I’m young – 37. And I don’t have living parents anymore. I’m an orphan and I, of course, hate it. My friends have parents, why did mine have to die so young? (Commencing pity party…..).
In 2013, my dad passed away just four days after I told him that I was pregnant with my third child. He was in the hospital in Tennessee and I thought by telling him, it would brighten his day – and it did. I thought he was going to get better, so when I got the call four days later that he passed, it was traumatic to say the least. He was 59.
A few months later, my mom’s breast cancer advanced to stage four. The cancer that was originally located only in her breast broke off and traveled to her bones, spine, liver and brain. After a long, hard road with breast cancer, she passed away at age 53 on September 3, 2013. And my third child was born just 13 days later on September 16.
One of the weird things is that I didn’t know the gender of my baby. So in my head, I could name it after either of my dead parents – middle name Raymond if it would have been a boy or middle name Kimberly if it was a girl. Turns out, my mom “won” and Elise Kimberly was named.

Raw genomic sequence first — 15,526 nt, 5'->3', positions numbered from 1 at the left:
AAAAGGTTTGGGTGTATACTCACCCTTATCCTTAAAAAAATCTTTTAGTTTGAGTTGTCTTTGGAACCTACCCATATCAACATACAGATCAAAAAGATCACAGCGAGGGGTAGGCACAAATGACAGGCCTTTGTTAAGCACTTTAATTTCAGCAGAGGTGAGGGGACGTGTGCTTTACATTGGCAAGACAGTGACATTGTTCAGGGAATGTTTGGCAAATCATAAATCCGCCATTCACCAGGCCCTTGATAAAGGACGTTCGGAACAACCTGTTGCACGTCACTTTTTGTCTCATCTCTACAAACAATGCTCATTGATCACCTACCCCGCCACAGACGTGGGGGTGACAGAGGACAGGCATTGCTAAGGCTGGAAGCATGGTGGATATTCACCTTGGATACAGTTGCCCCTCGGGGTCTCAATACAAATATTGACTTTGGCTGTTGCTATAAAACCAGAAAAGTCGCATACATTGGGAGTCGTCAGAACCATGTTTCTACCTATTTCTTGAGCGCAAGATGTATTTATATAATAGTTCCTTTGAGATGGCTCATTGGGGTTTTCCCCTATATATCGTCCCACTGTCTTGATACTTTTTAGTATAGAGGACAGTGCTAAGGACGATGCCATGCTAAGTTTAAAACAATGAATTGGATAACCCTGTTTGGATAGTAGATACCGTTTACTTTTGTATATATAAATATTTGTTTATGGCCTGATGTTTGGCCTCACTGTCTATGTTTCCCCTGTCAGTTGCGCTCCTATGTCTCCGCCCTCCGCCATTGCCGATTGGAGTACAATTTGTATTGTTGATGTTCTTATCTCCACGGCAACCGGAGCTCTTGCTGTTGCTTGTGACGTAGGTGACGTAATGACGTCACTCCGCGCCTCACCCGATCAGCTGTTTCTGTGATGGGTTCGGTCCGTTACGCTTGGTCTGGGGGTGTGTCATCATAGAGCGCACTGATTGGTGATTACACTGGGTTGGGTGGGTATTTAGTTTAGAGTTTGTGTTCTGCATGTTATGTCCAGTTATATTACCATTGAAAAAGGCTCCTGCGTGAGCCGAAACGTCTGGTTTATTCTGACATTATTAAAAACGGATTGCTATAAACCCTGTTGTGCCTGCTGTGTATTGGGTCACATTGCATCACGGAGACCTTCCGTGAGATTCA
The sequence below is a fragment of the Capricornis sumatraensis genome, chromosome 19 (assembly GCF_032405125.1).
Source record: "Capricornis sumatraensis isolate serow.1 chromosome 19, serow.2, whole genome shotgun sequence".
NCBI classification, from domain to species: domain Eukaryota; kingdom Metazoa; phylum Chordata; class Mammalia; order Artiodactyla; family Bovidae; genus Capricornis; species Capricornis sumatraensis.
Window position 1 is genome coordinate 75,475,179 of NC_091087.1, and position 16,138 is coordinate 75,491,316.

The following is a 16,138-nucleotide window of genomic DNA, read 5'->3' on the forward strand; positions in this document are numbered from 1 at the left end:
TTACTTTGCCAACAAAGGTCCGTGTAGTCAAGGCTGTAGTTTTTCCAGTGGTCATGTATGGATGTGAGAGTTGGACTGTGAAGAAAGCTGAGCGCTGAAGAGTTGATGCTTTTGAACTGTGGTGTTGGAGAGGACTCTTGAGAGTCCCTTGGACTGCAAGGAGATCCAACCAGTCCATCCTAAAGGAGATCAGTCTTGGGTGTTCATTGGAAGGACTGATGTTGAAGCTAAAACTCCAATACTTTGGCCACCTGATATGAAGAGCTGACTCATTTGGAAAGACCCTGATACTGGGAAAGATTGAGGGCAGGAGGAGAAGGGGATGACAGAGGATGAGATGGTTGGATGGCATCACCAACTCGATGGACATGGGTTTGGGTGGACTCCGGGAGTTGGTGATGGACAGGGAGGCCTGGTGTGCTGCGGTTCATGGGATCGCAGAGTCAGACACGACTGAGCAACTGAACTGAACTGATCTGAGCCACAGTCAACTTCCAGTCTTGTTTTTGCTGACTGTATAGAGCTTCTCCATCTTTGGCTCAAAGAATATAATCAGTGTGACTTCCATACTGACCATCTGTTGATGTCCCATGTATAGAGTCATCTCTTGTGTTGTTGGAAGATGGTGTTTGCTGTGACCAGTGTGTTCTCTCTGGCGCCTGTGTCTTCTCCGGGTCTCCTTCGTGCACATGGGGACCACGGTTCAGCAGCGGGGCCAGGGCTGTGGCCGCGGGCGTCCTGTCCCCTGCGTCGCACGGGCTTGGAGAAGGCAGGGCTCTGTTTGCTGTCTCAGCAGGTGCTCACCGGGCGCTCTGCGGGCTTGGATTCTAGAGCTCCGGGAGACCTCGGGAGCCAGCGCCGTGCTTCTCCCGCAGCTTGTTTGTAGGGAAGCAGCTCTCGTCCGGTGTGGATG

It’s an awful story, right? I hate that this is my story, but I try to not let that get me down. I realize there are other moms out there that have lost a parent, or like me, both of them. We are young. We are trying to do our best for our families. We are aching for our parents.
I often wonder to myself, does not having living parents make me less of a mom? My children will never see me interact with my parents. It’s weird to think about. I saw how my grandparents shaped my parents – my children will never have that knowledge.
Do my children realize they don’t have grandparents? It’s a hard pill to swallow that my children were 4, 2 and not even born when I lost my parents. To know that they won’t know how much Grandpa Terry or Grandma Kim would have loved them and eaten them up is really, really hard to think about. My husband’s parents are still alive (of course they are, he’s only 40), but they aren’t MY parents. You know? It’s in no way, shape or form the same.
When it’s all said and done, I still have a lot to learn and “no one” to learn from. Every day I push through the inevitable emotions and try to remember my parents and talk about them to my kids. My kids know more about death than the average bears, and that’s okay. It has to be okay.
Have you experienced a loss? How did you involve, or not involve, your children in your grief?